The UK Energy Research Centre (UKERC) has provided independent research and analysis across the whole energy system since 2004, with funding provided by the Research Councils through a succession of five year phases.

Due to the late submission of this response, we acknowledge the recently announced 10 point climate plan, and have included some initial comments as follows:

  • We welcome that a target of 600,000 heat pumps is included in the plan as this provides some clear direction for industry. However this is purely a target and it requires a thorough policy and governance framework to both support deployment and protect consumers.
  • Despite the clear case for district heating, it is overlooked in the plan, and there is a lack of focus on energy efficiency despite the expected centrality of both of these technologies.

In the remainder of this submission we address the inquiry questions where UKERC evidence and analysis provides us with relevant insights. We draw upon UKERC reports and the wider literature in order to provide evidence based answers to a number of the Committee’s core questions.

Key points include:

  • Previous and current energy policies have failed to tackle the decarbonisation of heat and energy efficiency in homes. We need to learn lessons from the past and from international exemplars, to ensure that effective policies are developed that implement the changes required.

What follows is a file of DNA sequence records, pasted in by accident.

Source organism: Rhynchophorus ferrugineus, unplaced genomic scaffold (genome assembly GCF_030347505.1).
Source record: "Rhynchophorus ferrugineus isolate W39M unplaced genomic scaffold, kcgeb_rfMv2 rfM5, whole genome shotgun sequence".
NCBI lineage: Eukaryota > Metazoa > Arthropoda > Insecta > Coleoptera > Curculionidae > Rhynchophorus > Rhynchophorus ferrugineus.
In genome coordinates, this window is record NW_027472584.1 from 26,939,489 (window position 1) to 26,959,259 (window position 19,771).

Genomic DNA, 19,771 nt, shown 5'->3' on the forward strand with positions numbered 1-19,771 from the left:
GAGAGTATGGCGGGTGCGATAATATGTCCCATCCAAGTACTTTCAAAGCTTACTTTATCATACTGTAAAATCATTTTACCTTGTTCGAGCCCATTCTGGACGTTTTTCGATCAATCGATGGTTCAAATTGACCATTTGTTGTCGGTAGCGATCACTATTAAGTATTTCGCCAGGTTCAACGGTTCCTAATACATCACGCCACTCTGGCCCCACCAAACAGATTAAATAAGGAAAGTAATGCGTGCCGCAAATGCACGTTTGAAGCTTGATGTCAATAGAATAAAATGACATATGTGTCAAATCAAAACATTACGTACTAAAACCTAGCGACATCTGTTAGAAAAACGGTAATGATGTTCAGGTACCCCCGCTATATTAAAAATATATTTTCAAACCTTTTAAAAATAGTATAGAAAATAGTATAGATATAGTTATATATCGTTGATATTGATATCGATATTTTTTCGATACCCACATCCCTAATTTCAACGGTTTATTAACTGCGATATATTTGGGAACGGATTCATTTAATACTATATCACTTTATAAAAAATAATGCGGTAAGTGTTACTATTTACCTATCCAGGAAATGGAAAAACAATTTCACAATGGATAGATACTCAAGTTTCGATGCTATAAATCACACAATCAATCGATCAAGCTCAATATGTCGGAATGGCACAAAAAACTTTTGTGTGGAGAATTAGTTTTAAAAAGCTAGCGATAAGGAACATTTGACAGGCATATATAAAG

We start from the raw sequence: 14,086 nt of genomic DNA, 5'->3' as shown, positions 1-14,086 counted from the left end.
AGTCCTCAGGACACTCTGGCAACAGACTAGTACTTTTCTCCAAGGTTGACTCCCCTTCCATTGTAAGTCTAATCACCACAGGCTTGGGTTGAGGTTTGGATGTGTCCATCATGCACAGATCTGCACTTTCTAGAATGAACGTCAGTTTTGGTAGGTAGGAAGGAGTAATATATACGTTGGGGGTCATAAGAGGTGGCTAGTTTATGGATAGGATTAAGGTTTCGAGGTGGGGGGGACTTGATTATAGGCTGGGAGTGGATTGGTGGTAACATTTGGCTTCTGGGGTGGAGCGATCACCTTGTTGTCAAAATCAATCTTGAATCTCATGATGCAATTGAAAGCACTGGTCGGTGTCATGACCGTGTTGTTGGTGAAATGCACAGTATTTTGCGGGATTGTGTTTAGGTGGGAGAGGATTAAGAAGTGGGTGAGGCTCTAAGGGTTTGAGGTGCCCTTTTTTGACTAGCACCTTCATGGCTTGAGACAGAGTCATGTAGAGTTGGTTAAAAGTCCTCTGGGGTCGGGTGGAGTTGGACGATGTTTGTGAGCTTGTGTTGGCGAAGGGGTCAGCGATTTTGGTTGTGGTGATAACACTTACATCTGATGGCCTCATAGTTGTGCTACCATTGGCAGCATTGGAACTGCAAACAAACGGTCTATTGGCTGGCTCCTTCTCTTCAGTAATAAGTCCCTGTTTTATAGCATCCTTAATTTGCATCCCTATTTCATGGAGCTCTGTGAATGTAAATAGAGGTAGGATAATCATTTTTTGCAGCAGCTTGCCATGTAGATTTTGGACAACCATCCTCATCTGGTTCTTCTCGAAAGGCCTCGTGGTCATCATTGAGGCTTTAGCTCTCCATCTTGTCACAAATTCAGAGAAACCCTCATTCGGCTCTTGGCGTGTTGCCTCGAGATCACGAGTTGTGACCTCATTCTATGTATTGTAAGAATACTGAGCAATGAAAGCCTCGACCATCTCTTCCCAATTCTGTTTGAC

• Government should legislate for the ban on new homes using fossil fuels as soon as possible.
  • Capital funding will be needed to support householders. The funding provided by the Green Homes Grant and the future Clean Heat Grant (as proposed) is not commensurate with the level of investment required.
  • Major community trials and public engagement activities are requires to identify key acceptability barriers associated with particular heat decarbonisation options.
  • Meeting statutory carbon targets should not place an undue burden of responsibility on households that are struggling to meet basic needs. The current approach of funding low-carbon policies, via household energy bills must be reviewed, a general taxation approach would better align energy demand with policy costs, and would reduce costs for the majority of UK households.
  • There is an urgent need for a body, to provide heat decarbonisation oversight at a national level. The Government must take on a significant coordination role, a role which is currently not being filled by anyone.
  • An in situ hydrogen for heat trial is urgently required, to uncover costs and technical challenges. This should not detract for the urgent requirement to deploy known low carbon heating technologies now.